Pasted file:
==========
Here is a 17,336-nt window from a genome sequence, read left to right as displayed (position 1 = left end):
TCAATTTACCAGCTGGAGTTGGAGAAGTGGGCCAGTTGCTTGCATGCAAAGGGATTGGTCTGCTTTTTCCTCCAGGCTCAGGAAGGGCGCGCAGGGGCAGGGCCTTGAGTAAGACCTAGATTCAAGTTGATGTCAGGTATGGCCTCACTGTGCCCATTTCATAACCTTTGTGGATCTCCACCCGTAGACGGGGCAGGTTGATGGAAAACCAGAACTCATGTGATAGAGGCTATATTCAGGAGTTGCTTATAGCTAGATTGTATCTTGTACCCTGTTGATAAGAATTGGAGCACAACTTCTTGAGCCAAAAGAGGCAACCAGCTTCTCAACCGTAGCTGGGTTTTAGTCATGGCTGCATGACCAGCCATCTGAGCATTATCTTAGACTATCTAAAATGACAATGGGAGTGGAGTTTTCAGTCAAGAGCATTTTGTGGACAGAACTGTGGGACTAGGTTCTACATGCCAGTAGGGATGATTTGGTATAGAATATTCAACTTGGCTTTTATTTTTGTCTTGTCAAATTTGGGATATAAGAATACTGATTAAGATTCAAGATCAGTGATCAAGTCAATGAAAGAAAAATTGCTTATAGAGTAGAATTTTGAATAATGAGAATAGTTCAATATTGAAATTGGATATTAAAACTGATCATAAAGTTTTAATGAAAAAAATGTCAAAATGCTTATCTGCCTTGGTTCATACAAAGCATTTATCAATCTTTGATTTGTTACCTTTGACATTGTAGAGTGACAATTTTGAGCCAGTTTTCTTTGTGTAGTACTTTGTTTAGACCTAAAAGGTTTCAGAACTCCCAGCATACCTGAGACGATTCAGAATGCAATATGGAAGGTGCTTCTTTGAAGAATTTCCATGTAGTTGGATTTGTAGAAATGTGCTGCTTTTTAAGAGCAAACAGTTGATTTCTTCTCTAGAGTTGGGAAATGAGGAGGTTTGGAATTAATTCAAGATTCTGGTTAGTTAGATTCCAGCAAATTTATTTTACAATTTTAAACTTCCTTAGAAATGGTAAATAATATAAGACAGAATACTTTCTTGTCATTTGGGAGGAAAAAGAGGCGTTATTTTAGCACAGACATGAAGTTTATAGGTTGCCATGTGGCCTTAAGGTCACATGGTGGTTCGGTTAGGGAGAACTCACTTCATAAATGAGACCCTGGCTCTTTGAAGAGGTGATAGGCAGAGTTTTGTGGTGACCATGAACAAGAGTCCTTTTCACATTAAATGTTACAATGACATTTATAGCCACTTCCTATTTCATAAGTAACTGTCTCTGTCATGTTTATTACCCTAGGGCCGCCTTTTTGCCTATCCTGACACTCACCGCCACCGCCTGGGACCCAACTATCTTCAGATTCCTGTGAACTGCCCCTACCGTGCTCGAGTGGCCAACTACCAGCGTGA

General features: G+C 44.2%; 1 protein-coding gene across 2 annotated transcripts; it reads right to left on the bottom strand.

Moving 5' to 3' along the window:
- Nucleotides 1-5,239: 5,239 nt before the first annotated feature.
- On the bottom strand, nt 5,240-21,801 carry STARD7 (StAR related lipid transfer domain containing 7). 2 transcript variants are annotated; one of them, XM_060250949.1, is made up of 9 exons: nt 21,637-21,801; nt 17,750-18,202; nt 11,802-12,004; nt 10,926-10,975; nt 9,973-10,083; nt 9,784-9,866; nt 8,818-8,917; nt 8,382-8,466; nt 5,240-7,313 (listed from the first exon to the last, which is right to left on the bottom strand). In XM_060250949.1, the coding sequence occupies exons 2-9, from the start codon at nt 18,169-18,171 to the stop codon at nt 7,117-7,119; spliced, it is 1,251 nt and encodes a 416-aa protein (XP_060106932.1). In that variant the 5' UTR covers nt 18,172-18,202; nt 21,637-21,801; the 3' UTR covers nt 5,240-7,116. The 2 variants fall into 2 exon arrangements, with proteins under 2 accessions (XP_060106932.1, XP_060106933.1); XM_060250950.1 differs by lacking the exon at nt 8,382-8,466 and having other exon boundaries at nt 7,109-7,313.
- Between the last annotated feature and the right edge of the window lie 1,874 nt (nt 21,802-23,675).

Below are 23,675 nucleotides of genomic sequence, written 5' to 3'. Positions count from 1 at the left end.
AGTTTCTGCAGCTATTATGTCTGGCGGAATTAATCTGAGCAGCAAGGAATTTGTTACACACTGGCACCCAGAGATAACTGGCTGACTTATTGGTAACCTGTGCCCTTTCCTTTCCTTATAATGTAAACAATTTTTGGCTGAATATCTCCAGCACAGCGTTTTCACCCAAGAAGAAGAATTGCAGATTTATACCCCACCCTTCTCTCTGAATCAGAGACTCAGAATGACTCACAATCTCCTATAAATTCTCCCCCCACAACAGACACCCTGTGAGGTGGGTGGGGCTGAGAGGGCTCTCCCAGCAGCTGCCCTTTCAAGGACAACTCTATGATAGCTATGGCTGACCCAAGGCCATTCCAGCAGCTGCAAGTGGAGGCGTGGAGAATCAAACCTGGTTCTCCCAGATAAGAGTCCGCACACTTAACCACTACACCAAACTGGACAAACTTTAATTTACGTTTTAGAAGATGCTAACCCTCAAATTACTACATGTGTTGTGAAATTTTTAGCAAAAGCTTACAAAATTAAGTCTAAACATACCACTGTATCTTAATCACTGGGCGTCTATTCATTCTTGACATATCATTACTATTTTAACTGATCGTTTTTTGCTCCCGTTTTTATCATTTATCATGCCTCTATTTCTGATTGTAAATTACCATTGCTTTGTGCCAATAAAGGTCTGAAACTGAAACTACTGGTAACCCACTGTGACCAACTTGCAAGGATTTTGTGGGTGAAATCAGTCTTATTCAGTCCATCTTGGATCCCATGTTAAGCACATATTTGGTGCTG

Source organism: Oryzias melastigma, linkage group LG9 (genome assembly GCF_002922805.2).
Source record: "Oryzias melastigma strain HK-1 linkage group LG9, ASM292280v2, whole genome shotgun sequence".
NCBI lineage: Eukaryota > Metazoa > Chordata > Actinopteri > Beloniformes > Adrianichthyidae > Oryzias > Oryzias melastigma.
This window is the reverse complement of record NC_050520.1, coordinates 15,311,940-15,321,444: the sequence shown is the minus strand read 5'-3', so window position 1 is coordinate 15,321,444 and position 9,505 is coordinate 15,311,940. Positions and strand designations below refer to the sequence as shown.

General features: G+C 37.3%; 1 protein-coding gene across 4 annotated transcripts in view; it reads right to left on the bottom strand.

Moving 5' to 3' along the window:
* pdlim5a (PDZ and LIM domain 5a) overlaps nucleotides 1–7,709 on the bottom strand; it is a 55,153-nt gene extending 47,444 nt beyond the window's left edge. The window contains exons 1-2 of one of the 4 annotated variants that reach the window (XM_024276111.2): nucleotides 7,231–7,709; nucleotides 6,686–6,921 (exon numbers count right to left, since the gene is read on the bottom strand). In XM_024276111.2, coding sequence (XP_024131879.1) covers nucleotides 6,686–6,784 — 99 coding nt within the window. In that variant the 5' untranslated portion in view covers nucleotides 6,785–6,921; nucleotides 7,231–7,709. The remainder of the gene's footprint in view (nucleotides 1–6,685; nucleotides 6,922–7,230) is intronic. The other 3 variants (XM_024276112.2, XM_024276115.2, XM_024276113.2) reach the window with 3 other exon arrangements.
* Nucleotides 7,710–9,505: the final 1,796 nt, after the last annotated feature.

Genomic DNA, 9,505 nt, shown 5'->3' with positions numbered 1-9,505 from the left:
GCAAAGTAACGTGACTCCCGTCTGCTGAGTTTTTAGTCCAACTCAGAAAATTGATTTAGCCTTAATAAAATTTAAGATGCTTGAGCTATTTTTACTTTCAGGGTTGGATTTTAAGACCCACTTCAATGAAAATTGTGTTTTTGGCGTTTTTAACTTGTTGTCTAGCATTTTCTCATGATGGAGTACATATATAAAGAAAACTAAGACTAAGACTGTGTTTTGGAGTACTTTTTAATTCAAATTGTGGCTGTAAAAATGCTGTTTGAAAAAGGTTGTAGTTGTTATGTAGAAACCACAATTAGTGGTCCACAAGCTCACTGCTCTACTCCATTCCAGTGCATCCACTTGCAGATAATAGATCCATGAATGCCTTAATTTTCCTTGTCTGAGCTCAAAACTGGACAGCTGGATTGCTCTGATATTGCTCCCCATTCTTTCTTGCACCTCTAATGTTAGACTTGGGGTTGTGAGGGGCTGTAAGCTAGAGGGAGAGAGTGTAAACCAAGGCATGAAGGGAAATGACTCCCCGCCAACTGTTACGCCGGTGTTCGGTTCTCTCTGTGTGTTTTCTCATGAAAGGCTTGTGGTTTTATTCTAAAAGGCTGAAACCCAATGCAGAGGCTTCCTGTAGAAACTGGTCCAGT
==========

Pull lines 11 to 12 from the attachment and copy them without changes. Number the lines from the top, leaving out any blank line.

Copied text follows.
Source record: "Oryzias melastigma strain HK-1 linkage group LG9, ASM292280v2, whole genome shotgun sequence".
NCBI lineage: Eukaryota > Metazoa > Chordata > Actinopteri > Beloniformes > Adrianichthyidae > Oryzias > Oryzias melastigma.